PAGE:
These questions aren't likely to be settled anytime soon. The NYPD's tactics are regulated by a court order in a decades-old lawsuit over police spying on anti-war protesters and political groups during the 1960s and 1970s. Civil rights lawyers have asked a judge to look into these most recent police activities, but the legal process moves slowly.
Q: Is conducting surveillance based on religion and ethnicity racial profiling?
A: A 2004 New York City law prohibits racial profiling, which is defined as "the use of race, color, ethnicity, religion or national origin as the determinative factor for initiating police action." But the law is vague, with no definition for "determinative factor." And even if the NYPD's intelligence-gathering program were shown to violate that law, there's nothing in the law spelling out the consequences for violating it. In Congress, lawmakers have tried for years to pass a racial profiling law with strong wording that would make these programs unlawful. But in the wake of 9/11, politicians say there is little appetite for it and it has never passed.
Q: So this all might be legal. Then what's the controversy about?
A: Like many counterterrorism programs of the last decade, including waterboarding, secret CIA prisons, warrantless wiretapping and drone attacks, the revelations about the NYPD spying programs have prompted a vigorous debate about whether they are good policy, not just whether they are legal.
The NYPD surveillance has made many Muslims feel like suspects for attending services in mosques, participating in student groups or eating in restaurants in their neighborhoods.
"People are saying they are afraid to pray in mosques," said Newark, N.J., Mayor Cory Booker, whose city's Muslim neighborhoods were under NYPD surveillance. "They are afraid to eat in restaurants. A chill has been put on my community; the pain and the anguish is real."
The NYPD's programs also touch on one of the major questions in counterterrorism: How can authorities fight terrorism without ostracizing entire neighborhoods and reinforcing the notion that America is at war with Islam, a belief that al-Qaida has promoted in its recruiting.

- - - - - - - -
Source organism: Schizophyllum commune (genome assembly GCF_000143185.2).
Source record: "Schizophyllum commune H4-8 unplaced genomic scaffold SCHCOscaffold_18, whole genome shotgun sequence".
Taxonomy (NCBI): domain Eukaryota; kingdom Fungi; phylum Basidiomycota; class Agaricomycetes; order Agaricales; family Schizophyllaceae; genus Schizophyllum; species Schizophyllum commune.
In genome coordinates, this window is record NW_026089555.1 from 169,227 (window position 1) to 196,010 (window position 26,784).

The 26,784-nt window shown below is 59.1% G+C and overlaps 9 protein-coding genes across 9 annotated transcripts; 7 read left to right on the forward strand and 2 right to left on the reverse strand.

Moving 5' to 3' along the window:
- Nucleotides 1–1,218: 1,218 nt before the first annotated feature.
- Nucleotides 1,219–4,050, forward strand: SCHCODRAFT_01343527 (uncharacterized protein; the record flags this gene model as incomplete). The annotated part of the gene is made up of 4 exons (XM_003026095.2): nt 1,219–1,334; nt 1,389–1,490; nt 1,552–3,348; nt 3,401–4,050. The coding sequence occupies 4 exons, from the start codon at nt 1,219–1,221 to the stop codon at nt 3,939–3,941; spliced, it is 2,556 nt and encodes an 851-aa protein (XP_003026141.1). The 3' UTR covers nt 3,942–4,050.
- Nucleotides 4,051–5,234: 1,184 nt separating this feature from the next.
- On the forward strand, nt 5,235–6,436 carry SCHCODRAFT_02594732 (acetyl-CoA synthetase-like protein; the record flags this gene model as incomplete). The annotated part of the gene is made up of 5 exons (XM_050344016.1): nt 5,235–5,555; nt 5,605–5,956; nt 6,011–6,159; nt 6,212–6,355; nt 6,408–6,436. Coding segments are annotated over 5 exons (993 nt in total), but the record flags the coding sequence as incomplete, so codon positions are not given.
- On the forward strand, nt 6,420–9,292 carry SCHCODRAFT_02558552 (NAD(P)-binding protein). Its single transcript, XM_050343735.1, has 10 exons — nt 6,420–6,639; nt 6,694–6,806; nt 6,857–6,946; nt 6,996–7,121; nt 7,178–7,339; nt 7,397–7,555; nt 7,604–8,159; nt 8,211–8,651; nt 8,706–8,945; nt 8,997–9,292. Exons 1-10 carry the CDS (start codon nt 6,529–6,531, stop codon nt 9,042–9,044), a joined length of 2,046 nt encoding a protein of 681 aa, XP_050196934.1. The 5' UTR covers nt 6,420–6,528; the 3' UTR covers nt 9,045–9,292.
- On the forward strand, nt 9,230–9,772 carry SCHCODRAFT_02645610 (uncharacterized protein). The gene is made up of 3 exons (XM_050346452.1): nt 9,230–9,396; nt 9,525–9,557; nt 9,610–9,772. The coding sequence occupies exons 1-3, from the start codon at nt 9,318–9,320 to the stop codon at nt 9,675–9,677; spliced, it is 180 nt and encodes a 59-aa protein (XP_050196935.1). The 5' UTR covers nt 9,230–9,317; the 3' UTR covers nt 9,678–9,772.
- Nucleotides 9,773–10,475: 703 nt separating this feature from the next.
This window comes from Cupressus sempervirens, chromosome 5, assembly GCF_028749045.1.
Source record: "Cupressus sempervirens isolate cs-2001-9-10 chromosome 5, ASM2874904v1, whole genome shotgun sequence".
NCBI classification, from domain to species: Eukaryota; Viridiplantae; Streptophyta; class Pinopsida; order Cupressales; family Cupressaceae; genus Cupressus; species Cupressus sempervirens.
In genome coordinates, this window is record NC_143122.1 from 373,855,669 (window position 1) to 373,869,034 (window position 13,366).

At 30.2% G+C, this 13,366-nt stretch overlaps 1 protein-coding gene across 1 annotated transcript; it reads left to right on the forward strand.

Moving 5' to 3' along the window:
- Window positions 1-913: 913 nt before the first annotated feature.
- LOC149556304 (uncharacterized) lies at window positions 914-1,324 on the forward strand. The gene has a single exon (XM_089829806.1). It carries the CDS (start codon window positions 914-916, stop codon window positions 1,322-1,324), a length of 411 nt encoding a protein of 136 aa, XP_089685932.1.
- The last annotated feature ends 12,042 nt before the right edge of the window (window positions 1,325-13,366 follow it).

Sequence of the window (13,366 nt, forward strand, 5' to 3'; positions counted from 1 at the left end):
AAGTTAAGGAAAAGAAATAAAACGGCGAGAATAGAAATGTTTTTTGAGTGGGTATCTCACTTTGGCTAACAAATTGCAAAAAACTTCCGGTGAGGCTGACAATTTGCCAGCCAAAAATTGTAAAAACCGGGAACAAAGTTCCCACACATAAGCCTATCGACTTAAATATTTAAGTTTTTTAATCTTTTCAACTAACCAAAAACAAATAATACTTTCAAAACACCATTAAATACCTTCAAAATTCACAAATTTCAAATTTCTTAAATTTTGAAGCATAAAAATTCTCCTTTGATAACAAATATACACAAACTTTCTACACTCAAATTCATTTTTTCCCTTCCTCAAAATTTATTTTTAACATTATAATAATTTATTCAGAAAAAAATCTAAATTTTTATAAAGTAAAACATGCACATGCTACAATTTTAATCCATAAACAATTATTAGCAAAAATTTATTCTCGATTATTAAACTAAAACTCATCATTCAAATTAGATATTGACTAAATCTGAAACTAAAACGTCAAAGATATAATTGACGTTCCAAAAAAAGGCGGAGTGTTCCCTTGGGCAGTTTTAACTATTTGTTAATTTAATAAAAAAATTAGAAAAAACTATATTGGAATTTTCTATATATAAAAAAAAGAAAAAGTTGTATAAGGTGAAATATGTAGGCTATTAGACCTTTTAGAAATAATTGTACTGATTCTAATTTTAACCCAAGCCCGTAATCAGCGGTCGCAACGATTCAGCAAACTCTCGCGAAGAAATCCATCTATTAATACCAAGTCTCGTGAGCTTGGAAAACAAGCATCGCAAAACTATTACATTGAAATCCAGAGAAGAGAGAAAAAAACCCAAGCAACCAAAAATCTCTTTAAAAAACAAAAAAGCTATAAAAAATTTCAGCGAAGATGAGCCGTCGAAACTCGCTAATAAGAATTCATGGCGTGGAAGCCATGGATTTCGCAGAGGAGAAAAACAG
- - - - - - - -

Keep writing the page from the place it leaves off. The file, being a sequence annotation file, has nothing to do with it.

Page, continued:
New York leaders say they have built strong, successful programs to reach out into Muslim neighborhoods
Q: Who reviews these programs with an eye for that sort of thing?
A: The NYPD says it has a vigorous internal review policy and says its cases are reviewed by veteran lawyers. Outside the department, however, its intelligence division operates with little oversight. The primary oversight body, the New York City Council, is not told about these secret programs and does not review or audit them. It's also unclear to what degree Mayor Michael Bloomberg is told about them, though he has defended them.
The Obama administration, which has made Muslim outreach a key part of its national security strategy, has tacitly endorsed the programs but does not review them. The Department of Homeland Security, which spends hundreds of millions of dollars year on the NYPD, says it doesn't know what that money is being used for and does not review the intelligence-gathering programs. Nor does Congress, which authorizes the money.
And the White House, which through its drug czar has helped pay for the cars and computer systems used in the spying programs, says it has no say over how the money is used.